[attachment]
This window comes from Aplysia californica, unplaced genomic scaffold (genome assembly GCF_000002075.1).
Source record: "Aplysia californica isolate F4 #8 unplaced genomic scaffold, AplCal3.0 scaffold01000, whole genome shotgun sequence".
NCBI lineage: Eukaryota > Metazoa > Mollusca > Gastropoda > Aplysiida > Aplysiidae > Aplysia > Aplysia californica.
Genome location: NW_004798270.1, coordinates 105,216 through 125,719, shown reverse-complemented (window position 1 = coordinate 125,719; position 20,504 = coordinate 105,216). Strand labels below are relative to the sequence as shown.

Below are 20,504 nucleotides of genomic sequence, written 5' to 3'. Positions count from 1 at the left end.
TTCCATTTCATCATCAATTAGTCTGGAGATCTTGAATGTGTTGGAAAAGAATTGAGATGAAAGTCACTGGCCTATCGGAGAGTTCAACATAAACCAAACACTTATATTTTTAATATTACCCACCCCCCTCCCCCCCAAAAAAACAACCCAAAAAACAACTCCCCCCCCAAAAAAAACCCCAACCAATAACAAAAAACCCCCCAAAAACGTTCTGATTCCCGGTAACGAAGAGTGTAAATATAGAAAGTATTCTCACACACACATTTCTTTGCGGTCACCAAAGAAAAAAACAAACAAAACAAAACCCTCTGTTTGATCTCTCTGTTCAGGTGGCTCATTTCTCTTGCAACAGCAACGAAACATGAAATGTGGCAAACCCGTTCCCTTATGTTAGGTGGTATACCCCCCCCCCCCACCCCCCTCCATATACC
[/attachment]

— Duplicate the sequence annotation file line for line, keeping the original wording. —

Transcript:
This window comes from Aplysia californica, unplaced genomic scaffold (genome assembly GCF_000002075.1).
Source record: "Aplysia californica isolate F4 #8 unplaced genomic scaffold, AplCal3.0 scaffold01000, whole genome shotgun sequence".
NCBI lineage: Eukaryota > Metazoa > Mollusca > Gastropoda > Aplysiida > Aplysiidae > Aplysia > Aplysia californica.
Genome location: NW_004798270.1, coordinates 105,216 through 125,719, shown reverse-complemented (window position 1 = coordinate 125,719; position 20,504 = coordinate 105,216). Strand labels below are relative to the sequence as shown.

Below are 20,504 nucleotides of genomic sequence, written 5' to 3'. Positions count from 1 at the left end.
TTCCATTTCATCATCAATTAGTCTGGAGATCTTGAATGTGTTGGAAAAGAATTGAGATGAAAGTCACTGGCCTATCGGAGAGTTCAACATAAACCAAACACTTATATTTTTAATATTACCCACCCCCCTCCCCCCCAAAAAAACAACCCAAAAAACAACTCCCCCCCCAAAAAAAACCCCAACCAATAACAAAAAACCCCCCAAAAACGTTCTGATTCCCGGTAACGAAGAGTGTAAATATAGAAAGTATTCTCACACACACATTTCTTTGCGGTCACCAAAGAAAAAAACAAACAAAACAAAACCCTCTGTTTGATCTCTCTGTTCAGGTGGCTCATTTCTCTTGCAACAGCAACGAAACATGAAATGTGGCAAACCCGTTCCCTTATGTTAGGTGGTATACCCCCCCCCCCCACCCCCCTCCATATACC